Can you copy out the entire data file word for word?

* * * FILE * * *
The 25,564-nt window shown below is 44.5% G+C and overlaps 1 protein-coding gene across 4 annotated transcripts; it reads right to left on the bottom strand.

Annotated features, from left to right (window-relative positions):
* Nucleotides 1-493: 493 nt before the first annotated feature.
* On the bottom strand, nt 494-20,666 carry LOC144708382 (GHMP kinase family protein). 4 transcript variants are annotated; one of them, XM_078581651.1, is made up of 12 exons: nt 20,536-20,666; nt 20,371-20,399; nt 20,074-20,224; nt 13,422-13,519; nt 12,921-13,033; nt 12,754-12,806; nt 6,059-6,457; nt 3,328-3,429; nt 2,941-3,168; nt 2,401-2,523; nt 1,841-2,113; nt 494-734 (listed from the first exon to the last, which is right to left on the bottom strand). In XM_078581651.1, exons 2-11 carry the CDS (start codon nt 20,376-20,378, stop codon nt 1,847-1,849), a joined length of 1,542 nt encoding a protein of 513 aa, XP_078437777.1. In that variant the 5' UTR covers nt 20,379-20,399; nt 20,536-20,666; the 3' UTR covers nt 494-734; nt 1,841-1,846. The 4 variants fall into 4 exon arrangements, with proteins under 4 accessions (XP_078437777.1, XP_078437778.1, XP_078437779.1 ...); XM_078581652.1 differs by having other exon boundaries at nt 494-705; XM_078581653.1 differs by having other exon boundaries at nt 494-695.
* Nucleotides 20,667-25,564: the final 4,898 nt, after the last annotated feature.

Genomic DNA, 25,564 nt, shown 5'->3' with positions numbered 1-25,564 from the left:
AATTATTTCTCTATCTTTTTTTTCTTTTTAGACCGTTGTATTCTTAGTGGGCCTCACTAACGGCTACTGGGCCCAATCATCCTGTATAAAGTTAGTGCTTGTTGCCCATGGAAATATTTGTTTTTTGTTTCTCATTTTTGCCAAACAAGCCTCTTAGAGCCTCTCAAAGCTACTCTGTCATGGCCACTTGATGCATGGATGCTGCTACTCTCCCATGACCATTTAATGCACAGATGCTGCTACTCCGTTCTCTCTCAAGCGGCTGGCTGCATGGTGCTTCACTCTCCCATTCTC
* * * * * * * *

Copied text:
The 25,564-nt window shown below is 44.5% G+C and overlaps 1 protein-coding gene across 4 annotated transcripts; it reads right to left on the bottom strand.

Annotated features, from left to right (window-relative positions):
* Nucleotides 1-493: 493 nt before the first annotated feature.
* On the bottom strand, nt 494-20,666 carry LOC144708382 (GHMP kinase family protein). 4 transcript variants are annotated; one of them, XM_078581651.1, is made up of 12 exons: nt 20,536-20,666; nt 20,371-20,399; nt 20,074-20,224; nt 13,422-13,519; nt 12,921-13,033; nt 12,754-12,806; nt 6,059-6,457; nt 3,328-3,429; nt 2,941-3,168; nt 2,401-2,523; nt 1,841-2,113; nt 494-734 (listed from the first exon to the last, which is right to left on the bottom strand). In XM_078581651.1, exons 2-11 carry the CDS (start codon nt 20,376-20,378, stop codon nt 1,847-1,849), a joined length of 1,542 nt encoding a protein of 513 aa, XP_078437777.1. In that variant the 5' UTR covers nt 20,379-20,399; nt 20,536-20,666; the 3' UTR covers nt 494-734; nt 1,841-1,846. The 4 variants fall into 4 exon arrangements, with proteins under 4 accessions (XP_078437777.1, XP_078437778.1, XP_078437779.1 ...); XM_078581652.1 differs by having other exon boundaries at nt 494-705; XM_078581653.1 differs by having other exon boundaries at nt 494-695.
* Nucleotides 20,667-25,564: the final 4,898 nt, after the last annotated feature.

Genomic DNA, 25,564 nt, shown 5'->3' with positions numbered 1-25,564 from the left:
AATTATTTCTCTATCTTTTTTTTCTTTTTAGACCGTTGTATTCTTAGTGGGCCTCACTAACGGCTACTGGGCCCAATCATCCTGTATAAAGTTAGTGCTTGTTGCCCATGGAAATATTTGTTTTTTGTTTCTCATTTTTGCCAAACAAGCCTCTTAGAGCCTCTCAAAGCTACTCTGTCATGGCCACTTGATGCATGGATGCTGCTACTCTCCCATGACCATTTAATGCACAGATGCTGCTACTCCGTTCTCTCTCAAGCGGCTGGCTGCATGGTGCTTCACTCTCCCATTCTC